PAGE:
Dreyer Midget“We appreciate Dennis keeping it ‘Dreyer & Reinbold,’” Junior said. “He could have just gone with ‘Reinbold Racing.’”

Reinbold humbly acknowledges the importance of carrying on the family tradition.

“I try to, but I’m not at his level by any stretch,” he said. “We have a passion for this place. We prepare as best we possibly can to come out here and try to win. That’s the only reason we show up, that’s to win this race. It’s a lot of hard work and we understand what the work is like. A lot of late nights, but that’s OK. That’s part of it.

“This would be a great year to win it. Any year to win Indy would be a great year, but this one has a little more special meaning. It’s quite a buzz around here. It’s just going to be a fun atmosphere, one I’m going to soak up this month.”

Junior and Mike recall the elder Dreyer’s work ethic, for continually and obsessively striving to make his racing machines go faster and also for not wanting to take too much time when driving himself. Mike says there were always three races for “Pop” back in the day, the race to the track, the race on the track and the race to get back home.

On one of the walls, a framed story from a 1978 edition of the Indianapolis Star reports an observation from Dreyer’s wife, that even at 80 “Pop” spent more time working on his motorcycles than he did at home.

“There wasn’t eight hours in a day working,” Junior said. “From the time he got up to when it was time to quit, well, when he had to quit.”

Not long before “Pop” died in 1989, he confessed to Mike that he wasn’t a good father, that he never played games with his children.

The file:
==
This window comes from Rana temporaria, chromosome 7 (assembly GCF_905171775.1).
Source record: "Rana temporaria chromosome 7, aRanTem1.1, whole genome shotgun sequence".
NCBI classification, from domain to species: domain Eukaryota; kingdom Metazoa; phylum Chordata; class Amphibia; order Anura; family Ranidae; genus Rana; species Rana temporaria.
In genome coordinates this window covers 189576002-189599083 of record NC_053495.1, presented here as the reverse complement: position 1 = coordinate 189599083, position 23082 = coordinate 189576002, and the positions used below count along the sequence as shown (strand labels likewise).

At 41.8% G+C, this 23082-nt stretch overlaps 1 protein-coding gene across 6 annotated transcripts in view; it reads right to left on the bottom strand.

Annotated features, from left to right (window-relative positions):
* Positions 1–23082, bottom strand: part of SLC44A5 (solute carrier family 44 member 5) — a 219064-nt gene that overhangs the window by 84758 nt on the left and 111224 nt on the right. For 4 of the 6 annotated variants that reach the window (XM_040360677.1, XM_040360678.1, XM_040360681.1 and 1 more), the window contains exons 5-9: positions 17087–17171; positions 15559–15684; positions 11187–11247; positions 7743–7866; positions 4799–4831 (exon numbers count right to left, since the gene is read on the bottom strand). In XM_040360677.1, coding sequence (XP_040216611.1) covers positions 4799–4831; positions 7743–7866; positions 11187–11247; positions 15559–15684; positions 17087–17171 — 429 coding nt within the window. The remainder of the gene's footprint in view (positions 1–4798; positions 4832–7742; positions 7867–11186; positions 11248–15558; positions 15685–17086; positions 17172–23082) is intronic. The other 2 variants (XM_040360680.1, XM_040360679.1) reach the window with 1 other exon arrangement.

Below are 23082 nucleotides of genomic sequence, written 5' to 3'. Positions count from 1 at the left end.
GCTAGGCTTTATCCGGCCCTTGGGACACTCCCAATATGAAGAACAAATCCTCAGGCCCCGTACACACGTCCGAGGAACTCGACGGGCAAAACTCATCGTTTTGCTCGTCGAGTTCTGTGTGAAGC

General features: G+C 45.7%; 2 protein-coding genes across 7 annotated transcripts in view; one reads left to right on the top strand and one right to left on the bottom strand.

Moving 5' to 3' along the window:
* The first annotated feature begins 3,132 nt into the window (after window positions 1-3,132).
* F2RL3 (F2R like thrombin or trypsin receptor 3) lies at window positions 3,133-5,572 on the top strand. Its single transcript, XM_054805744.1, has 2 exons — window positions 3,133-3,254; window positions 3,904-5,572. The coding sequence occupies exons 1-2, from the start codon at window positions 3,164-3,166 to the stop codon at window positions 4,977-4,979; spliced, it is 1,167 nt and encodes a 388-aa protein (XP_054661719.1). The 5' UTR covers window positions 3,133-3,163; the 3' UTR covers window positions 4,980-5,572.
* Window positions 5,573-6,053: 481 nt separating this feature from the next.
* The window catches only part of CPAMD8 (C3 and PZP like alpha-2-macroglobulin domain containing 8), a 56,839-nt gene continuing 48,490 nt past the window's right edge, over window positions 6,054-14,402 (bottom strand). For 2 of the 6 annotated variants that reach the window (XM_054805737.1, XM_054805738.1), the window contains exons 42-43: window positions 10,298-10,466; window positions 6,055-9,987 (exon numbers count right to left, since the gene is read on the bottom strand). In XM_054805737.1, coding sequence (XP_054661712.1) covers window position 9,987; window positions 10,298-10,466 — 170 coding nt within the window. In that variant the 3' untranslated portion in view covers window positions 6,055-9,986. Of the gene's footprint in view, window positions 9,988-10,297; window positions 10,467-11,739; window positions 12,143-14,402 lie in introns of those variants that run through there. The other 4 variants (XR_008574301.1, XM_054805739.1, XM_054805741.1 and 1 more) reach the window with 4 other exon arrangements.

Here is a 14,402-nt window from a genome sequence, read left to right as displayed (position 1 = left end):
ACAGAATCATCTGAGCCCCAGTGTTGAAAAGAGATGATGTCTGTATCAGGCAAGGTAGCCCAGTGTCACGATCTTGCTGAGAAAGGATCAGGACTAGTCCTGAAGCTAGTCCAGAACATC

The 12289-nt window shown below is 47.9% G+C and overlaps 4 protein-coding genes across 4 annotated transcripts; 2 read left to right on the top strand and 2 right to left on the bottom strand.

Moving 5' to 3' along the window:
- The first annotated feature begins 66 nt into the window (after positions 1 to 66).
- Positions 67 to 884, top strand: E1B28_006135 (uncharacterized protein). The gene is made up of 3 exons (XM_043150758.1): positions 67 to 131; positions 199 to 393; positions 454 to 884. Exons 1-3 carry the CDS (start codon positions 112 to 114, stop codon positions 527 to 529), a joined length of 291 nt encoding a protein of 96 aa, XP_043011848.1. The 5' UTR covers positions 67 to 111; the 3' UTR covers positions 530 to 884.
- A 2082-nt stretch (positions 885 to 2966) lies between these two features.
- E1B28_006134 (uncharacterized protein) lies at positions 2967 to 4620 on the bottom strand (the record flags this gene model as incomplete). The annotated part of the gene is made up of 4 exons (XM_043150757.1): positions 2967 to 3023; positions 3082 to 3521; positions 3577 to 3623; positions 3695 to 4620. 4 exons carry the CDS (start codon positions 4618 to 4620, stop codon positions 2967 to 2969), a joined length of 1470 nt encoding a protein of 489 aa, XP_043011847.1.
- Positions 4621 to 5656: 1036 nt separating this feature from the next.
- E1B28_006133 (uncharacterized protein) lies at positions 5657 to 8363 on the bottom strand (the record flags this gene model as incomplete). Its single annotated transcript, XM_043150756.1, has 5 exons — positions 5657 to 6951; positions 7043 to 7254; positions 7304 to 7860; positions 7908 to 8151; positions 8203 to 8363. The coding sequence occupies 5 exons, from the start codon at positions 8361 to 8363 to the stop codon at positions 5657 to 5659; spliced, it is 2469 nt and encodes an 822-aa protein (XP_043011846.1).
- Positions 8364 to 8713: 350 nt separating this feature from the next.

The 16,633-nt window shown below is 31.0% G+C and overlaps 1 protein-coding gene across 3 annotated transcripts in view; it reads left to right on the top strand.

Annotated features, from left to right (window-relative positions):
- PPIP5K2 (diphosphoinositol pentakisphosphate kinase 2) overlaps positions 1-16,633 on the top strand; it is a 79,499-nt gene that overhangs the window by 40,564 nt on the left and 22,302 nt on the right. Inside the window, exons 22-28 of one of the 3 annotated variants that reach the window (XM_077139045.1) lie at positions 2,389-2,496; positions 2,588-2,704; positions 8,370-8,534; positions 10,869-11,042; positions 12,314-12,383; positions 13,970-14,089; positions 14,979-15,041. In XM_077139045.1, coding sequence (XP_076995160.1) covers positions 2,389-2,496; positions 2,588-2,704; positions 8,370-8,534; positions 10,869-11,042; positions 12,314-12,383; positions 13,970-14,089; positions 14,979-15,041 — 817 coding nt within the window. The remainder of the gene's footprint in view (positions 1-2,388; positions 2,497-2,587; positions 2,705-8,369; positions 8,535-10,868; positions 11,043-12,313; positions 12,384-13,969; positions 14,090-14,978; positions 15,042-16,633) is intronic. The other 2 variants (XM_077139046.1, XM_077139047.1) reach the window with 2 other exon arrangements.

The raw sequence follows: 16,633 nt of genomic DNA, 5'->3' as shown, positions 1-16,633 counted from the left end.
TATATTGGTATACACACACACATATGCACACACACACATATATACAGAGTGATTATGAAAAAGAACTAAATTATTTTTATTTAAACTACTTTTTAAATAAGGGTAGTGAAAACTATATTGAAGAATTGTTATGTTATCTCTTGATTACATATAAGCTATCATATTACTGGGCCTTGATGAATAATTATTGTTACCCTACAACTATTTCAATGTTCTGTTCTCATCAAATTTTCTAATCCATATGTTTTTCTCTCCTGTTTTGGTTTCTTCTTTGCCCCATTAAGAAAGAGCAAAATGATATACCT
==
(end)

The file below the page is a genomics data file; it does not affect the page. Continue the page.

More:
“You did better than that,” Mike said. “You taught us how to work with our hands and how to earn a living.”

Added Junior, “I thought the world of him.”

Reinbold has exhibited some of that same determination to keep Dreyer & Reinbold Racing going. He and Eric Debord started the team in 1999. Debord eventually exited and Robbie Buhl, who won the team’s first and only race in 2000, became a co-owner in 2006. Buhl eventually exited, too. Since 2012, Kingdom Racing’s George Del Canto has been co-owner.

Not counting 1999, when Reinbold’s team needed an AJ Foyt Racing car at the last minute to make the race after a crash and blown engine (Foyt was the official entry), Dreyer & Reinbold Racing has been a part of 34 entries in the Indy 500. The best finish came in 2012 with Oriol Servia, who finished fourth after starting 27th in a joint entry with Panther Racing.

“I need to win the race for it to have the meaning I came here for,” Reinbold said. “That’s it. There’s no gray area there. I’ve done this too many times. Fourth place, everybody was kind of happy for a while. And then I was like, ‘Well, damnit, we didn’t win.’ It’s not good enough.”

He has confidence in his young driver, the 21-year-old Karam, who is eager to make his third Indy 500 start. Karam drove for Reinbold as an Indy rookie two years ago, finishing ninth from the 31st starting position. He crashed out in 32nd last year while driving for Chip Ganassi.

“We’ve got more to do,” Reinbold said. “I’m confident about this year.”

Junior and Mike, once again, look forward to attending the race. What would “Pop” say, seeing his name on an Indy car?

“He was never one to boast about anything,” Mike said. “He just liked to do it.

“He’d know he succeeded. He’d chew on his pipe, just look at it and have that grin on his face.”